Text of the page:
It is clear that the kind of warm winter experienced in 2020 has favoured pasture and forage pests. As a result, farmers who are re-grassing in spring need to be on the lookout for insect pests during the establishment phase.
One of New Zealand’s largest insect pest’s is the Argentine Stem Weevil, otherwise referred to as ASW. Adult ASW damage is characterised by the windowing of the grass leaf up near the tip – generally in a rectangular shape. However, the damage by the adult is generally minor and will lead to a minimal reduction in production. It is the larvae that can cause excessive damage that will lead to crop failure and ultimately having to start again.
The ASW larva, once hatched from the egg, burrow into the centre of a grass tiller, leaving a tiny black hole at the bottom of the leaf sheath and a distinct discolouration in the base of the tiller as the growing larva chew through the insides of the tiller. This can be seen if you pull apart the leaf sheath from the tiller slowly and is generally positioned at the base of the tiller. ASW larva feeding can be clearly diagnosed by the emerging new leaf turning brown as it dies, most larva will destroy more than one tiller as it grows. When the population is high enough large scale tiller damage can lead to plant death.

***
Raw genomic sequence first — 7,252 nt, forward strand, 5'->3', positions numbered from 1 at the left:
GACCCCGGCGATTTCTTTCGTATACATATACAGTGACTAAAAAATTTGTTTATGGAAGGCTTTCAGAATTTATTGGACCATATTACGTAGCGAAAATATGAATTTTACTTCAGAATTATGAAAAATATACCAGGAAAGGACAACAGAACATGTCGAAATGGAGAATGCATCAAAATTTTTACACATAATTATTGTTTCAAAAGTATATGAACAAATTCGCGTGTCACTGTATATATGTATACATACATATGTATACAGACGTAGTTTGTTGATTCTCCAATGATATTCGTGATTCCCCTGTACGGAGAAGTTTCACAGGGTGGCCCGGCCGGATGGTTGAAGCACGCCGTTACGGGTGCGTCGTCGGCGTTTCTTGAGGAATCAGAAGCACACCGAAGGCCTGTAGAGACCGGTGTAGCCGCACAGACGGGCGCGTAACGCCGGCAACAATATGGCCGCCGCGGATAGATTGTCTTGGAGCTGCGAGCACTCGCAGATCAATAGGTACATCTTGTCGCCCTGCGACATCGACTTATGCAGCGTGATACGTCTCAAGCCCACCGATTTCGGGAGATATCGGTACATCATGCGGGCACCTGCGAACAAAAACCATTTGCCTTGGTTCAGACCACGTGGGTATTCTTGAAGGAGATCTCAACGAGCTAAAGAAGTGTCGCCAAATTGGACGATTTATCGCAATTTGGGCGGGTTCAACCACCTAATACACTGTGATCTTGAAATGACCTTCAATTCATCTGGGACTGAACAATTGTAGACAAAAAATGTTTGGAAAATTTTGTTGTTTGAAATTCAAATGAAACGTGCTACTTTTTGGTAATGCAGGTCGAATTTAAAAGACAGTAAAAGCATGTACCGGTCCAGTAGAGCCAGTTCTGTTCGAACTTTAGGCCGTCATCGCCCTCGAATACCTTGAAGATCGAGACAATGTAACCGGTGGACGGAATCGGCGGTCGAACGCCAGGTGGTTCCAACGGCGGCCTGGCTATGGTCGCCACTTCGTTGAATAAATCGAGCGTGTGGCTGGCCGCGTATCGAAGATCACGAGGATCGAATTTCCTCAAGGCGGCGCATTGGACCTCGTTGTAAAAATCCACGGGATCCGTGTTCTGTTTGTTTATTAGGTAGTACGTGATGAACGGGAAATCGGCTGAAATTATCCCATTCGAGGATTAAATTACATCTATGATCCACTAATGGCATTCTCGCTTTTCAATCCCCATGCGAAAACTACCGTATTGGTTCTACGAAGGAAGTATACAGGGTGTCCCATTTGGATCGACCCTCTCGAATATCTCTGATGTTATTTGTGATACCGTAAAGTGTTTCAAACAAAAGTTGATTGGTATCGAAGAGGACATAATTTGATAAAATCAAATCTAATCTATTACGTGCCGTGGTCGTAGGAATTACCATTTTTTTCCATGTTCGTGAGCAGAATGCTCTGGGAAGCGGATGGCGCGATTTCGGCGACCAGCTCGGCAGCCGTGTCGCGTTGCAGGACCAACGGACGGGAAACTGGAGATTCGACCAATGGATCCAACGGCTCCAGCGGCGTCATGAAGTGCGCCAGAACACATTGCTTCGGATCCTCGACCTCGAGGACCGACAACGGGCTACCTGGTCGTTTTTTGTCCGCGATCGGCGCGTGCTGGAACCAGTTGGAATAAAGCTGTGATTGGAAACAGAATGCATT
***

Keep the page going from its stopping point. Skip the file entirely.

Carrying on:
ASW damage is generally seen by yellowing of new grass from the bottom up if it is still relatively fresh, otherwise dead orange centre leaves can be observed as a result of older larva feeding.
If damage is occurring to new ryegrass or brassica and herb crops it is advised to contact your local rural retail rep ASAP for advice on the best ways to treat this issue.